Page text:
Monday, March 23, 2020

Two Reaver Titans join my expanding maniple

Well there's one thing that really can't be argued: quarantine is an effective lead-/resin-/plastic-pile remedy. This weekend I sat down and finished two Reaver Titans to expand my Legion Ignatum maniple. Only two Warhounds and two Cerastus Knights left and my entire Adeptus Titanicus collection will have been painted (I'm ignoring five Ork flyers from Aeronautica Imperialis). Here's a shot of the two Reaver Titans.

Excuse me was that container yours? 

As you can tell by the bases I've gotten my hand on suitable decorations. In this case its bits from the Manufactorum Imperialis set. The containers on the base of the Reaver titan to the right give a nice sense of scale. The leaking plasma generator to the left helps invoke Star Wars: The Empire Strikes Back memories ('Target the shield generators.'). Now let's hope it doesn't blow before the Reaver has gone past it...

Did anyone else hear a suspicious crunch just now?
As with the Warlords I've kept as many armour plates on the titans separate to make painting easier. I wanted a bit more stripes on these Reavers so I decided to go wild and just make a striped version of almost every armor plate, alternating stripes between the two as I build them. Another fun detail is the leaking generator that is rather well visible here. I made a small pool with the textured paint that goes underneath the crackle paint. This has been filled by alternating layers of Fluo Blue with dabs of white mixed in and 'Ardcoat (gloss varnish). I layered up far enough to give the impression the titan's right foot has partly sunken into the goop.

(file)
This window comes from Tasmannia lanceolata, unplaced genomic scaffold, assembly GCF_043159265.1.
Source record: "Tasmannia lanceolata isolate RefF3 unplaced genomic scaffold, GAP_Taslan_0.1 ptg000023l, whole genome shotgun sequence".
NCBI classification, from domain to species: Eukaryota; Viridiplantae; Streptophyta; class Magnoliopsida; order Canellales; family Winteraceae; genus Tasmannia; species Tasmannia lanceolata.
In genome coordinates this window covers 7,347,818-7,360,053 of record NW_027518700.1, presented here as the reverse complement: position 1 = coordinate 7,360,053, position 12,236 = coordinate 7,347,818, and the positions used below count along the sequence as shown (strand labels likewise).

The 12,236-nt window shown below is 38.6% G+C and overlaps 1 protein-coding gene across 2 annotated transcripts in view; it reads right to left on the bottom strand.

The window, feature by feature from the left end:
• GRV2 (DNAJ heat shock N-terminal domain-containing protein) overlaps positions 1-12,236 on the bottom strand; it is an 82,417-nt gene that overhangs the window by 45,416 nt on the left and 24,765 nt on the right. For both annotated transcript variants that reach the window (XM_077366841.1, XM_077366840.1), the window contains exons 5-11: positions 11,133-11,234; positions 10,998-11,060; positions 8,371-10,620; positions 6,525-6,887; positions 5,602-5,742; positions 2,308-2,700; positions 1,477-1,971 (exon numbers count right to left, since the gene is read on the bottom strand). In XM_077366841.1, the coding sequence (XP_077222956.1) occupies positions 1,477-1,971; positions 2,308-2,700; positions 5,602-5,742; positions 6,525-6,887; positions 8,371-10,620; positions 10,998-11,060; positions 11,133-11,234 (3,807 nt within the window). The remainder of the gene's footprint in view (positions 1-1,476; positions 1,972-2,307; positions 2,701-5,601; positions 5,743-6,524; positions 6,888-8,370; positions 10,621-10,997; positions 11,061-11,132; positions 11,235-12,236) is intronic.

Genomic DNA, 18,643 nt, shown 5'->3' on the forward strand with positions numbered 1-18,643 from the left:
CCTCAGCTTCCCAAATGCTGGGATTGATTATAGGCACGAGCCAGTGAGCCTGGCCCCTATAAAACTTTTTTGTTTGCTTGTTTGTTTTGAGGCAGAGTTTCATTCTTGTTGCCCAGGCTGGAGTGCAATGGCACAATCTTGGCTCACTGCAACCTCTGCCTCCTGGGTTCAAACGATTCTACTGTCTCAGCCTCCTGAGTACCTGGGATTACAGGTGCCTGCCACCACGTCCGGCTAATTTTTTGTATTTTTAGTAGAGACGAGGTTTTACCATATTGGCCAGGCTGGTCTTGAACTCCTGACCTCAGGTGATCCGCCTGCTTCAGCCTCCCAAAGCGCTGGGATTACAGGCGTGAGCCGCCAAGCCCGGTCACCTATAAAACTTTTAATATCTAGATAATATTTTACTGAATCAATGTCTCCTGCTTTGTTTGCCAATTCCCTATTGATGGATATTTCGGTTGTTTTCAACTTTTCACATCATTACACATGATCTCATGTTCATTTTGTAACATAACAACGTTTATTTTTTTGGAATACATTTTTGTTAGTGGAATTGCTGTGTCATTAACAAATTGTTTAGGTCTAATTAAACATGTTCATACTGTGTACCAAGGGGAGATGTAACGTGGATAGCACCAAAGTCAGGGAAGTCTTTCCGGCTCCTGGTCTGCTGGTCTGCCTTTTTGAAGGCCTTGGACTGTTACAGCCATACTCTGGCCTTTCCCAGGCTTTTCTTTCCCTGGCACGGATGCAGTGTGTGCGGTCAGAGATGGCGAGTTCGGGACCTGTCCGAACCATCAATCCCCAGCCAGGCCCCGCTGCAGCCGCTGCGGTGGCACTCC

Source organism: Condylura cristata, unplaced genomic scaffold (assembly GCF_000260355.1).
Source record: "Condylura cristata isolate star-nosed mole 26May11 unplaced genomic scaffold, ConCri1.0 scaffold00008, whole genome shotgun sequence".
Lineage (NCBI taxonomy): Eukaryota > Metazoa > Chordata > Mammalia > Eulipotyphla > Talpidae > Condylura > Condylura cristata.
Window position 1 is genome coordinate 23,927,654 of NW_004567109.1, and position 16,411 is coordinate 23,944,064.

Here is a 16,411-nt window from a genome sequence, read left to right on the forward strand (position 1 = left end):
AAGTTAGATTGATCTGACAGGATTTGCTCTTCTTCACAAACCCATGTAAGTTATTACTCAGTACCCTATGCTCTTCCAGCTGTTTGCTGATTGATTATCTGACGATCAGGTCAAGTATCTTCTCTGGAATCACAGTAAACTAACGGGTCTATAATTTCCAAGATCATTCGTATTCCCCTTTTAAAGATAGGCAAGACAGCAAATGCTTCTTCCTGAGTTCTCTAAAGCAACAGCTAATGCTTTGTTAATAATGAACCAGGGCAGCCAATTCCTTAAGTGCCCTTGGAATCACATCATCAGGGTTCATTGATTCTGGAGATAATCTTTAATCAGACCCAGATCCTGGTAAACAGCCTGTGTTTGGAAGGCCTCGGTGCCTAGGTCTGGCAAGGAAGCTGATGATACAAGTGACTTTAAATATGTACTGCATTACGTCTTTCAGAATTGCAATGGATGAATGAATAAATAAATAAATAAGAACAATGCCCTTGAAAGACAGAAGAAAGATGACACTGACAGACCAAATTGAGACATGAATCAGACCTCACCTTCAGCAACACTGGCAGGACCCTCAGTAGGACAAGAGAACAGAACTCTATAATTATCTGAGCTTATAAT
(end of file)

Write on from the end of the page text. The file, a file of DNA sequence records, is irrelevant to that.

Painting trim is a large part of painting titans (and chaos space marines) 
The 'Ardcoat was also used to apply the transfers. I've probably discussed this trick earlier on my blog, but in case you just dropped in to read about painting the Legio Ignatum here it is again. To stick a transfer on properly I always apply a layer of 'Ardcoat (or other gloss varnish) first. This gives you a reasonably smooth area to work on. After the gloss coat has dried I cut out the transfer with a scalpel and drip a few drop of water on it to separate it from its backing paper. Next I apply a bit of water to the area I'm going to put the transfer on. Using care, a pincer (on the paper) and an old brus I apply the transfer. The water on the glossed spot prevents any unwanted accidental sticking to the wrong place and allows me to move the transfer around a bit. After it is in position, I remove excess water by holding a q-tip near the area (without touching the transfer!). After all water has dried I apply a second layer of gloss coat to seal the transfer in. You need to do this with care so as to prevent moving the transfer while applying. When the second layer of gloss coat dries I apply mat varnish to remove the gloss. Its a little bit of work, but it makes transfers look good and almost painted on, so it's well worth it.

No stevedores were hurt during the posing of this titan...